Early Women Artists of Colorado

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March 24 – May 1, 2016

Julia Vernon Criswell
Gladys Caldwell Fisher
Irene Fowler
Mary Chilton Gray
Helen Hagerman
Elsie Haddon Haynes
Elsie Ward Hering
Abigail Holman
Ann E. Jones


Nellie Augusta Knopf
Maud Leach
Ann Gregory Van Briggle
Inez Tatum
Margaret Tee
Lucile Thomas
Myra Laura Thomas
Gwendolyn Meux Waldrop
Zola Zaugg

In the late nineteenth and early twentieth centuries, social norms dictated a number of paths that women were expected to follow. Although some roles in art and education were considered acceptable occupations for educated women of the time (elementary art teacher, anonymous illustrator, or hobbyist, for example), female artists were expected to stay within relatively narrow confines. But life in the American West was changing (Colorado was among the first states to grant women the vote in 1893), and the state’s early women artists helped create some changes of their own.

They continued their struggle for greater opportunity, expanding their art careers into unexpected roles and seeking to determine their own careers. Tenacious, resilient, and persistent in the face of convention, many were avid travelers, often traveling solo. After training in Colorado and in major art hubs such as New York and Paris, they became career artists, mothers, educators, institutional founders, wives, commercial artists, and trailblazers.

This dynamic group of little-known artists, some whose work has not been displayed in decades, is brought to light in part by a group of advanced students at the University of Denver School of Art & Art History. Thirty-two students contributed foundational research to this exhibition. Guided by professor of art history Annette Stott, students conducted detailed research, often finding surprising information overlooked and erased in the writing of Colorado art history. Vicki Myhren Gallery director Dan Jacobs continued the process, leading students through the planning and presentation of the exhibition.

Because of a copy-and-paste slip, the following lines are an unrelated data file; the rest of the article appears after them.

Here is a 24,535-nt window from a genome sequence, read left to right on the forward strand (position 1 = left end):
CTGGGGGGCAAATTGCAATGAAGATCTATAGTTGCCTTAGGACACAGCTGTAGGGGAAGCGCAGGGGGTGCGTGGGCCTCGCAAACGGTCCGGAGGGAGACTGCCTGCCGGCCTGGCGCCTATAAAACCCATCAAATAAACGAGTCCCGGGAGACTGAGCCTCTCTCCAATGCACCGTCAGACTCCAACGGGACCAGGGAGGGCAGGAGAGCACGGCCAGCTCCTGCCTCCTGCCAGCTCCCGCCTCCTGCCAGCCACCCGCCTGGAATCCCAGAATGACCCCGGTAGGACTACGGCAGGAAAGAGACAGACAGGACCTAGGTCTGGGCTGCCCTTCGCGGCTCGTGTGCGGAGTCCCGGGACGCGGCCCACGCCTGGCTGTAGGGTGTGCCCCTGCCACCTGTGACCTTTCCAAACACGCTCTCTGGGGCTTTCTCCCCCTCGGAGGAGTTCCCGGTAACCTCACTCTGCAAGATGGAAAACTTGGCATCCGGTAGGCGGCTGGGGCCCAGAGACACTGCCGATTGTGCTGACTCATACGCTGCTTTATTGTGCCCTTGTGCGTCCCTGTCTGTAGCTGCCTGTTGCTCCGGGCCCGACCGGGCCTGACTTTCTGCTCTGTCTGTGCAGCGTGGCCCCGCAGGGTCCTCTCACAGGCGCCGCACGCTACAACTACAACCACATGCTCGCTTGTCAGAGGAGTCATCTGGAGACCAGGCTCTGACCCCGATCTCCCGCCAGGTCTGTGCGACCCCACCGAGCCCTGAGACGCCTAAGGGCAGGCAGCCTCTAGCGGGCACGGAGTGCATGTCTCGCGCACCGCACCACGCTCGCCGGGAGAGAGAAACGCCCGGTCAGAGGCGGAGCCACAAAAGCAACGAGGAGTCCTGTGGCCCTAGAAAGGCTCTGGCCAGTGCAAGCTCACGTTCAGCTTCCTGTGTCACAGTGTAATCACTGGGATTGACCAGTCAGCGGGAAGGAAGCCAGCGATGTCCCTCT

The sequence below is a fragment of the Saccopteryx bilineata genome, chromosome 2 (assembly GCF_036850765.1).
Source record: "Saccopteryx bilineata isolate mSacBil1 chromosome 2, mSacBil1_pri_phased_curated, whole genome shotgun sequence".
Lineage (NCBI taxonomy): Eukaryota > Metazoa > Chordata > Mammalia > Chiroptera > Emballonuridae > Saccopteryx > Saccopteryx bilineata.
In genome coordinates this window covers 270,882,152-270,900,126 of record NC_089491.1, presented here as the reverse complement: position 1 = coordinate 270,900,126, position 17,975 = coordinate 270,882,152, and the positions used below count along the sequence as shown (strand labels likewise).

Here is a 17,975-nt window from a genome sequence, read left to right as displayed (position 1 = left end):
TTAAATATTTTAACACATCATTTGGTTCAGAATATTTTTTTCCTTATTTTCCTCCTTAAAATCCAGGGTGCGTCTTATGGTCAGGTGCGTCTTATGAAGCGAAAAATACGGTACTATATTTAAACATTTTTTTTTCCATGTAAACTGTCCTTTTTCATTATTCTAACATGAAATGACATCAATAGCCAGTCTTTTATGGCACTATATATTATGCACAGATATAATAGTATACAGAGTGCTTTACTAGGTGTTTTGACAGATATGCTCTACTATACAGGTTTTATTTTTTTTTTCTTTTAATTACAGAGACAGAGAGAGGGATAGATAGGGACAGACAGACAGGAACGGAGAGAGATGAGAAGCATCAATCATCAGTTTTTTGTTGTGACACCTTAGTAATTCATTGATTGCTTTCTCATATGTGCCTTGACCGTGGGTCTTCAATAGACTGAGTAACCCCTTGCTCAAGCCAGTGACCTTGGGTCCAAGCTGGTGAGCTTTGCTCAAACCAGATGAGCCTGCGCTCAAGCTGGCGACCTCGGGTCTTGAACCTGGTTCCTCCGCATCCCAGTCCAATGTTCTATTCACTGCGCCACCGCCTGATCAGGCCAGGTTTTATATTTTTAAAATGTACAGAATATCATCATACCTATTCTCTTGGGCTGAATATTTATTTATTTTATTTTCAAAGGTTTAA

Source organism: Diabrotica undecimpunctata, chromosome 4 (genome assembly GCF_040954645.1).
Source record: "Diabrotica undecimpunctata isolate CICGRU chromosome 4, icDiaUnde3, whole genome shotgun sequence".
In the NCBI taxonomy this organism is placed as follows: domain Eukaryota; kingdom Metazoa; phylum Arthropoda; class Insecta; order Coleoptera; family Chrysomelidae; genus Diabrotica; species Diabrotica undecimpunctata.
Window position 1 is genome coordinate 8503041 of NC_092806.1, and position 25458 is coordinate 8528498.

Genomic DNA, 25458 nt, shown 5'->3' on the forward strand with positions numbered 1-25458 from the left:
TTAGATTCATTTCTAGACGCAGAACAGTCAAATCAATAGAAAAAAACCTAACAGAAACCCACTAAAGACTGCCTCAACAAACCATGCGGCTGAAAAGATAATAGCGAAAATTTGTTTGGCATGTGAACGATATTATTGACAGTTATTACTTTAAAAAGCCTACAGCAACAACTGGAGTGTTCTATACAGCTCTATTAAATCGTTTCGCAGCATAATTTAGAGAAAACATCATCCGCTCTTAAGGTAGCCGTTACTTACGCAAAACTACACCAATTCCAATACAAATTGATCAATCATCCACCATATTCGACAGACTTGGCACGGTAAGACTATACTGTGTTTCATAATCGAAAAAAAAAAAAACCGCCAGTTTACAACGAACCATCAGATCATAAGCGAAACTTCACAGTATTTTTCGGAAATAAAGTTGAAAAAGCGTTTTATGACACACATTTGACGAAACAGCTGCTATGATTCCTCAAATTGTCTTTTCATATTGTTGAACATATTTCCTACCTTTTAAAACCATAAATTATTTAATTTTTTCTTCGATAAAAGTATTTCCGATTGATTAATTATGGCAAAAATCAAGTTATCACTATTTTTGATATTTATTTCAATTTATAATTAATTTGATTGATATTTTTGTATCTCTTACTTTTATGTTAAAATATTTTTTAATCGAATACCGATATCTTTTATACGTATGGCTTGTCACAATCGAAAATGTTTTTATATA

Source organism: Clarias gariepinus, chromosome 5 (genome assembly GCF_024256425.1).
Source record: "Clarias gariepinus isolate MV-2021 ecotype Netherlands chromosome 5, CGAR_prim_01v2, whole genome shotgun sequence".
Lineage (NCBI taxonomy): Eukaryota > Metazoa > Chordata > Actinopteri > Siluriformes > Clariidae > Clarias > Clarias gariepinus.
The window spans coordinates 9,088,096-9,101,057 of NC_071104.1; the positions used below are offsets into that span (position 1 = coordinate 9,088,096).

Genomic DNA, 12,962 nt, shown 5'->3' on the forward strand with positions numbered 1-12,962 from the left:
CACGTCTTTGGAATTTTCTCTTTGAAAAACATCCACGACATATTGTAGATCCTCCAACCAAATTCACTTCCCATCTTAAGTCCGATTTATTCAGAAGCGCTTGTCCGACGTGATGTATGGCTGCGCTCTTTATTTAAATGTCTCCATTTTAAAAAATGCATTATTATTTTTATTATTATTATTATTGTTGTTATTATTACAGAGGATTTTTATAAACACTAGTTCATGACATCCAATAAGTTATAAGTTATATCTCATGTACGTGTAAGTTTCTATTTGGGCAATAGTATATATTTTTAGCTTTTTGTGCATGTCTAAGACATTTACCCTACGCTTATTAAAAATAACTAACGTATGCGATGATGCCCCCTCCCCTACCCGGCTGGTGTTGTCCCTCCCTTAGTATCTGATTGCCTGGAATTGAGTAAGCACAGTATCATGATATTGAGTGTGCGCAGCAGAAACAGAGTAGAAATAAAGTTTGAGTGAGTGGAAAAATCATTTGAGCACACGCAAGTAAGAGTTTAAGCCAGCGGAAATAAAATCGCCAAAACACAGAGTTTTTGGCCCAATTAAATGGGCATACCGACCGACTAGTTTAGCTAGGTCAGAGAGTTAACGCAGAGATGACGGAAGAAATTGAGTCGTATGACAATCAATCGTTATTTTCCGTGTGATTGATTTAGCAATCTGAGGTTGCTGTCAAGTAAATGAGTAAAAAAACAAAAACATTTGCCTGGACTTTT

Throughout the two-year research project, the team had access to a large group of objects on loan from Kirkland Museum of Fine & Decorative Art, part of a long-term research partnership. Generous loans from that leading Colorado museum are supplemented by numerous additional loans by private collectors and institutions.

The Vicki Myhren Gallery is pleased to present the rediscovery and interpretation of eighteen imaginative, determined early women artists of Colorado.